Many existing developments close to our coasts will need to adapt to future climate change, such as rising sea level and higher waves. We work with developers to ensure that redevelopment of historic sites takes climate change fully into account.
Royal William Yard in Plymouth was designed in 1835 by Sir John Rennie as a food and provisions depot for the Royal Navy. Its use gradually declined after World War Two and the Royal Navy left the site in 1992.
The Yard is now being redeveloped and its Grade I listed buildings are being converted into homes and businesses. Cafés, galleries and art studios have already opened on the site and further development, including an hotel, is planned.
Because the development is on the Tamar Estuary shoreline it is at risk of flooding. So we have been working through the land use planning system to ensure that the site can adapt to the impact of changing climate conditions.
What we did and why
We have been working since the late 1990s with the South West Regional Development Agency, Plymouth City Council and the developers, Urban Splash, to make sure that flood risk is taken into account.
Since the 1990s, our understanding of future climate change has increased considerably. This has led to a number of variations in the flood risk information available to us during the lifetime of the project. For example, sea level rise estimates for the end of the century started at 25 centimetres and are now at nearly one metre.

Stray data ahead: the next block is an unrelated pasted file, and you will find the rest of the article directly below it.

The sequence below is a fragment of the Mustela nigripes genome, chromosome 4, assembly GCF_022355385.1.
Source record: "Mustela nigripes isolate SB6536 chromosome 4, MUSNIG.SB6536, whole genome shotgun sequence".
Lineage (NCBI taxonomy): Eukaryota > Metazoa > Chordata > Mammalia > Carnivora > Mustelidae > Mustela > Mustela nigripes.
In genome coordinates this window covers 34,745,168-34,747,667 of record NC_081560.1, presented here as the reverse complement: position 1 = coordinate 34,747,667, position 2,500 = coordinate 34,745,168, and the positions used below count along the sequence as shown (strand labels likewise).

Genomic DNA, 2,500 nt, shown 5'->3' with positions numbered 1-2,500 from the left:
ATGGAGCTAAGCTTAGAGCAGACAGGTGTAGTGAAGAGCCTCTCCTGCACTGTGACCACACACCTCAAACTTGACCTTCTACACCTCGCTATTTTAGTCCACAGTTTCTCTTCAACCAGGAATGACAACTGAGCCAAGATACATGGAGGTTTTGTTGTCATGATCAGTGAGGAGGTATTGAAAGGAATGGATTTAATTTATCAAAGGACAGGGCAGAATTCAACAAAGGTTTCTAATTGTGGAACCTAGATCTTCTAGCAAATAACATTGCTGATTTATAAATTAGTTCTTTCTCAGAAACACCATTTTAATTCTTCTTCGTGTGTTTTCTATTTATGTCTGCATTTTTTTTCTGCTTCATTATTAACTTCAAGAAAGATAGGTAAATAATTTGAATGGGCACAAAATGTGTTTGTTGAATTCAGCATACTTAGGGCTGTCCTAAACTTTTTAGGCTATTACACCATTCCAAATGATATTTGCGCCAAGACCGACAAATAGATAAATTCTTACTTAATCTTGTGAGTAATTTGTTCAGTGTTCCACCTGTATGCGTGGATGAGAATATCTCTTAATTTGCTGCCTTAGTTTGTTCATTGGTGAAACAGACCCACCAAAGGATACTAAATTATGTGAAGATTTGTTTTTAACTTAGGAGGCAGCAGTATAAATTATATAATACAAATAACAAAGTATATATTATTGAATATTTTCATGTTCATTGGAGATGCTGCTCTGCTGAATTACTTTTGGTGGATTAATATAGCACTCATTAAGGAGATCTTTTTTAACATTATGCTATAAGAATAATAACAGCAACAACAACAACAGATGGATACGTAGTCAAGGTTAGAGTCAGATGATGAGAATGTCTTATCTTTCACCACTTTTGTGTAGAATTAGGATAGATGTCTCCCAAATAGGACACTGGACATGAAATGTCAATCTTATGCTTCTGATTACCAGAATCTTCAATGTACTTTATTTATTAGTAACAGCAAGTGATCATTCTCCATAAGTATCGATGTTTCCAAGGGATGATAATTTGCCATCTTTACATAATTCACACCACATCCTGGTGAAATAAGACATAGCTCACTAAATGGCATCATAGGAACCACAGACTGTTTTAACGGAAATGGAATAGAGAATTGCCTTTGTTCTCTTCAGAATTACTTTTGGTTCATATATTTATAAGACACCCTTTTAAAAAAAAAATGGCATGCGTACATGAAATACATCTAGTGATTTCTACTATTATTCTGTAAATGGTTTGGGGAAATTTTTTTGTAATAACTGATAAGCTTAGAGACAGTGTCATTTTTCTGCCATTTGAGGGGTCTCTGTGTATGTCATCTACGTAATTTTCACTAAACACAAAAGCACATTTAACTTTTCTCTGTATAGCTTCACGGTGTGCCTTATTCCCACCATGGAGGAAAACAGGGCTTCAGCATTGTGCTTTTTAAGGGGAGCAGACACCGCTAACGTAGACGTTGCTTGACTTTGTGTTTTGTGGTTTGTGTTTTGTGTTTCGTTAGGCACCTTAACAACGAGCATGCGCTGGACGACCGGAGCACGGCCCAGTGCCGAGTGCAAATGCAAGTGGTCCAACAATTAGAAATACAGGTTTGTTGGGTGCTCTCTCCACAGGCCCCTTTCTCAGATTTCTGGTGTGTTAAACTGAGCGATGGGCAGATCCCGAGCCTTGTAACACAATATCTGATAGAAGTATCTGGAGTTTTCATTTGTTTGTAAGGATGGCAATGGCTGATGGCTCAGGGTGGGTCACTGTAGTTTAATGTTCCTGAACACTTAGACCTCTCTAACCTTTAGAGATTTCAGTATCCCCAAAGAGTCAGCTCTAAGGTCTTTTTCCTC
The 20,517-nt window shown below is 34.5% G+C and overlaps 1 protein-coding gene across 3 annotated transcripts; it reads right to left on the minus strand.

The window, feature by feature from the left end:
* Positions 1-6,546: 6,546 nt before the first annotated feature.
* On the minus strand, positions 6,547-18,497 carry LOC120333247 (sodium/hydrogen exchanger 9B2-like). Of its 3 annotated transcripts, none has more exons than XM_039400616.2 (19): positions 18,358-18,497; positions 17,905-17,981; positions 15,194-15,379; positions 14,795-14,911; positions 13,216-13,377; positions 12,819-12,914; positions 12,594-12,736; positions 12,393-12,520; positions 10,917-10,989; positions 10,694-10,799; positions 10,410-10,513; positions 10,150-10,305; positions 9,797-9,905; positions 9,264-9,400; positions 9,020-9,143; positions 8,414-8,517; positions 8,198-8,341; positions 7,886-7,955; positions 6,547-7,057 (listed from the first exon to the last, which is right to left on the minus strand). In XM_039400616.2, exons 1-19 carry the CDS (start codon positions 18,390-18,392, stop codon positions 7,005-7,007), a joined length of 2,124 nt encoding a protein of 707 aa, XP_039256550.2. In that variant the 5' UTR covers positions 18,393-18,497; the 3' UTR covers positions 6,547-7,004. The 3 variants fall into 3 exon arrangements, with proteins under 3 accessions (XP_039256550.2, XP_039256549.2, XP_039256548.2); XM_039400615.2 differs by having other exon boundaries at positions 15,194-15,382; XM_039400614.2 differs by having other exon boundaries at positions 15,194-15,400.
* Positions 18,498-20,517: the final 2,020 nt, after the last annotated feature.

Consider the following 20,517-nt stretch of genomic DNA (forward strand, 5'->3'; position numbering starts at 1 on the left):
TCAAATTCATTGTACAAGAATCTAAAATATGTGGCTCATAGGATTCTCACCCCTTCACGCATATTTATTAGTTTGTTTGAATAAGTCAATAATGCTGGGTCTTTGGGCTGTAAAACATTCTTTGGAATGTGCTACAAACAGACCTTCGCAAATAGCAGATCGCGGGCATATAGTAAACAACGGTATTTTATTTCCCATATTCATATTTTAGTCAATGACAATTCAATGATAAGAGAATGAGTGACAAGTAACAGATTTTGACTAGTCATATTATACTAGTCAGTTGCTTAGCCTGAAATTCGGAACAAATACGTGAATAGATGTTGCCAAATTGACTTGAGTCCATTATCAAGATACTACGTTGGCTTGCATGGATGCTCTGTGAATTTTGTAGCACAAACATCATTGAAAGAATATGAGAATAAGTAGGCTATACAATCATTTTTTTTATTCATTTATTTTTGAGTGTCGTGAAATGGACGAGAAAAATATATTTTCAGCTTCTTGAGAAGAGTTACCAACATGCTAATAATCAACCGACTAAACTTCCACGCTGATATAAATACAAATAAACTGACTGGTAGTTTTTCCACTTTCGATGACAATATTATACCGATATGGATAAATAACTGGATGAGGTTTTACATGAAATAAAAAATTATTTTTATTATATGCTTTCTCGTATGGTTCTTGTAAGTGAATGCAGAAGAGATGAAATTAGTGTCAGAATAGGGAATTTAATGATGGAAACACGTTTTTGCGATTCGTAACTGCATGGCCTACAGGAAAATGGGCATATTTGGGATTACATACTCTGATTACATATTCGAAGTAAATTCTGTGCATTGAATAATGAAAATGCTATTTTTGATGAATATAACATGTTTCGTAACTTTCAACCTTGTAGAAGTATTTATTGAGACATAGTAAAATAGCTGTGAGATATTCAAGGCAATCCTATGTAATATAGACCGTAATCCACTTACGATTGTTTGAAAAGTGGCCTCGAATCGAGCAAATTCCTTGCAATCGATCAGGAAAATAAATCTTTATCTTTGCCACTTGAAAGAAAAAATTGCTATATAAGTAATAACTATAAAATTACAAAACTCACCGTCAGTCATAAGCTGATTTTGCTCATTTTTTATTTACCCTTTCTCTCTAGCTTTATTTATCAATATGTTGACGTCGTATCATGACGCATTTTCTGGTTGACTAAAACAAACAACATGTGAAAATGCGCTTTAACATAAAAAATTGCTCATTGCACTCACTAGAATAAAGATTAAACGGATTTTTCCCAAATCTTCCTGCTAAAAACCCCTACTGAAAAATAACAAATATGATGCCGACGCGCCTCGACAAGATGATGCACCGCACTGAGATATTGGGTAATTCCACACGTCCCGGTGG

We negotiated with all parties involved in the development to make sure that these changes were taken into account in the design process. And a physical model was built at HR Wallingford Labs in Oxfordshire to investigate the effects of sea rises for the design of the quay side
As a result, a reinforced glass wave barrier and a steel flood barrier have been installed to protect the development from flooding. We also trained the site owners on how to respond to a flood warning.
When developers like those at the Royal William Yard take our flood risk information into account, it helps them to ensure that their developments should not be vulnerable to floods for many years to come.
Who was involved
Plymouth City Council
South West Regional Development Agency